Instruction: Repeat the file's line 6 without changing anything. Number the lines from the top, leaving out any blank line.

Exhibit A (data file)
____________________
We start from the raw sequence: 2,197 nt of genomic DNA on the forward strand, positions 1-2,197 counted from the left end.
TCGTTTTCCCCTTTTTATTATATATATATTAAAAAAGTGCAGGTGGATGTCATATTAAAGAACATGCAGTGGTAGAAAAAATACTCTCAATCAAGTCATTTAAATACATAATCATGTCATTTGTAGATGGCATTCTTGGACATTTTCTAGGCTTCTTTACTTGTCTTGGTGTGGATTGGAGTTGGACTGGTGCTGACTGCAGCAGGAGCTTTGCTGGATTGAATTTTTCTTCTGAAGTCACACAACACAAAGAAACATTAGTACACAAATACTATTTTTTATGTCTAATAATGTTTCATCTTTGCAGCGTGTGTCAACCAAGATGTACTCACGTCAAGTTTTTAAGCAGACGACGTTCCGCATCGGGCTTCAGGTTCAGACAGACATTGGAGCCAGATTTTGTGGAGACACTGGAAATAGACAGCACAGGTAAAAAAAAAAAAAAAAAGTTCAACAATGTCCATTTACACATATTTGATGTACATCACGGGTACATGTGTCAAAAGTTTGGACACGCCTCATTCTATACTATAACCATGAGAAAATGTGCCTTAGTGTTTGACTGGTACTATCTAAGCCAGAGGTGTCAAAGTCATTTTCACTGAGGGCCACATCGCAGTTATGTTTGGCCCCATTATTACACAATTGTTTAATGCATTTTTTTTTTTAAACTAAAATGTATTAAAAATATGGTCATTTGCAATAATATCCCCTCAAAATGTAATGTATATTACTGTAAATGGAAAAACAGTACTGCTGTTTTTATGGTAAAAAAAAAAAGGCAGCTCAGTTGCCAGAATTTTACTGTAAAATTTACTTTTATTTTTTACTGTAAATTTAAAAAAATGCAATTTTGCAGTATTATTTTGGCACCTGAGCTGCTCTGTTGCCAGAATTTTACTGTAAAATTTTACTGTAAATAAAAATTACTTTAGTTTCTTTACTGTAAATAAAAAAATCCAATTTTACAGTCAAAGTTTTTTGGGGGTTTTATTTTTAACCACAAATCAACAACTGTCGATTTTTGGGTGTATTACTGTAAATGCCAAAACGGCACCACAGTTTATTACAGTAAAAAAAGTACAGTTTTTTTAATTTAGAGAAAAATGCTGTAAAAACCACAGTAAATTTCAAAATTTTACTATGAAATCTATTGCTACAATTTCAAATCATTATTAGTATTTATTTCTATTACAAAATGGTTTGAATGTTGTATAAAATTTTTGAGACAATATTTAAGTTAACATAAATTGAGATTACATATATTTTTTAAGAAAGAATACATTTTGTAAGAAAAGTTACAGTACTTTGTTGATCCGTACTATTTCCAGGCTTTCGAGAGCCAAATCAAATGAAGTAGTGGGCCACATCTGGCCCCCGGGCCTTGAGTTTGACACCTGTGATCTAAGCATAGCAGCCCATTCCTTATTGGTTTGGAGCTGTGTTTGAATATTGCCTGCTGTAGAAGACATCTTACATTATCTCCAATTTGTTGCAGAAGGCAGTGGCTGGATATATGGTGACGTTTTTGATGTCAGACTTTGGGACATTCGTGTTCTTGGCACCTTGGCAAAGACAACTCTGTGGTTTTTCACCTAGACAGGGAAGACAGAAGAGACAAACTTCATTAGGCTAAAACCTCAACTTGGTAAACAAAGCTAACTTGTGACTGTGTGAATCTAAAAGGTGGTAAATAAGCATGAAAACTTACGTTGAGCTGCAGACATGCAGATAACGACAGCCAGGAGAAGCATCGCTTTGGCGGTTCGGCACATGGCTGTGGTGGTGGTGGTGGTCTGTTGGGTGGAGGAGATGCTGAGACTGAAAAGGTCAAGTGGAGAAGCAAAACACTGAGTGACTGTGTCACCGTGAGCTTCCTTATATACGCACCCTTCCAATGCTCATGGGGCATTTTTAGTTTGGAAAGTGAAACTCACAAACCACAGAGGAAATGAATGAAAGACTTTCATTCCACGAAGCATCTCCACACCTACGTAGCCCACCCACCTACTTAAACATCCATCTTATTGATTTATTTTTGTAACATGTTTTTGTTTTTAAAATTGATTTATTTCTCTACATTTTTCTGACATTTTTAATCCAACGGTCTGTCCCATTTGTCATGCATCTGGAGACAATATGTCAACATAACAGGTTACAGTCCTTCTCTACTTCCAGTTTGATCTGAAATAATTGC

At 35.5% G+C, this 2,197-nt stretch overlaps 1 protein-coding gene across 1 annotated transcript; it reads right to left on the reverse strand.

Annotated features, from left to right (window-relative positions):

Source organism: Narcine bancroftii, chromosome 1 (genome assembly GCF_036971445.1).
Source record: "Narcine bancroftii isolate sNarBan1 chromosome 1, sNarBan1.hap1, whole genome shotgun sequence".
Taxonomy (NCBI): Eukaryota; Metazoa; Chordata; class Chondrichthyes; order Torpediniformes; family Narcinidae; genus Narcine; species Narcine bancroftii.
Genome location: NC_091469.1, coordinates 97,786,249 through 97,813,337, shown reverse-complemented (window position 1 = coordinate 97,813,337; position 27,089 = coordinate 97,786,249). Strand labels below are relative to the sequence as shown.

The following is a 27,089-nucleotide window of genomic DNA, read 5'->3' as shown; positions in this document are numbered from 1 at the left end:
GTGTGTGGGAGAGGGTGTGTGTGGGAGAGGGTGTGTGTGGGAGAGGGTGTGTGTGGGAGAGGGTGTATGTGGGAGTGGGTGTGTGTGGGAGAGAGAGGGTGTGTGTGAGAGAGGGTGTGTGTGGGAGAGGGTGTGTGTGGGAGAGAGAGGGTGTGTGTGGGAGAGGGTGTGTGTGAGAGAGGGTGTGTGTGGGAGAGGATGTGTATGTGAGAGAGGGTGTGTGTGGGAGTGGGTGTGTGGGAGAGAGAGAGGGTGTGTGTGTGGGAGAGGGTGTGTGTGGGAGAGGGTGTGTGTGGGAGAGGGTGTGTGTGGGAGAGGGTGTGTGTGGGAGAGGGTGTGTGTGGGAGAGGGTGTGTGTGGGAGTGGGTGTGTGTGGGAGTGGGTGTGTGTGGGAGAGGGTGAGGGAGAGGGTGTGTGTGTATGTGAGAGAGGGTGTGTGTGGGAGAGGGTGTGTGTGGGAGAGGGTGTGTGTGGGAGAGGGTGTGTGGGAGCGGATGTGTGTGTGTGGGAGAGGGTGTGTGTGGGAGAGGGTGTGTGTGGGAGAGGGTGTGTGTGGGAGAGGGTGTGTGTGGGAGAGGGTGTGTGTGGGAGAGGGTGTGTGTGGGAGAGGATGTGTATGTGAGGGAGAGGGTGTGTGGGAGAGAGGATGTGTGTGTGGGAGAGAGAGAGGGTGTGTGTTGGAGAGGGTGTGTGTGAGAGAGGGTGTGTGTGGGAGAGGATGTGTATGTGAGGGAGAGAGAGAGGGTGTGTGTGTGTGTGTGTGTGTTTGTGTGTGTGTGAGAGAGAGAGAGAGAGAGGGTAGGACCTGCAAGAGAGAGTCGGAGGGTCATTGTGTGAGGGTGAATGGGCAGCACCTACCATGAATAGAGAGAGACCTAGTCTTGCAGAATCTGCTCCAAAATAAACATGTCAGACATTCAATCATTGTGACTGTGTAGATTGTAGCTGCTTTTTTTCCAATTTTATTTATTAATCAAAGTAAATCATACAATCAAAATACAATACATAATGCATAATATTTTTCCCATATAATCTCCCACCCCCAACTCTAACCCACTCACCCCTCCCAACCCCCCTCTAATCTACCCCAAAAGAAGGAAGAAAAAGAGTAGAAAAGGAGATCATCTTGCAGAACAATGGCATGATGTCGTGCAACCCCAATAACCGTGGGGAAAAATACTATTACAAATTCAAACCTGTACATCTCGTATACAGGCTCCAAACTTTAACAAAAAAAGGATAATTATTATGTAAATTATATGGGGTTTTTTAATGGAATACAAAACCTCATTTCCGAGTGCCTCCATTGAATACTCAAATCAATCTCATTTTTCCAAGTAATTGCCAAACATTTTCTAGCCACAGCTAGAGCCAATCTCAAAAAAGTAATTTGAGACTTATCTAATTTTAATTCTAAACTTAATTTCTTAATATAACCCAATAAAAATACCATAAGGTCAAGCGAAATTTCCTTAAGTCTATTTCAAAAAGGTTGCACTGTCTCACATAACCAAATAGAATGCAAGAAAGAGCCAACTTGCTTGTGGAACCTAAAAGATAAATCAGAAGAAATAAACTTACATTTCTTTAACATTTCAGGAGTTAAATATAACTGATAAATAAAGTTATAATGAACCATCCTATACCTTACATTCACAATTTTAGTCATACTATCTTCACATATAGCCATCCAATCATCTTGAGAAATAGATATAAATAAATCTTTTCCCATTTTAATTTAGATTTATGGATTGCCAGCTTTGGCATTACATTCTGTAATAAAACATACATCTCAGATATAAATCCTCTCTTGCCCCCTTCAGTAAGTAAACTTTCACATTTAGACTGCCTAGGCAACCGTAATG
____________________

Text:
Source record: "Narcine bancroftii isolate sNarBan1 chromosome 1, sNarBan1.hap1, whole genome shotgun sequence".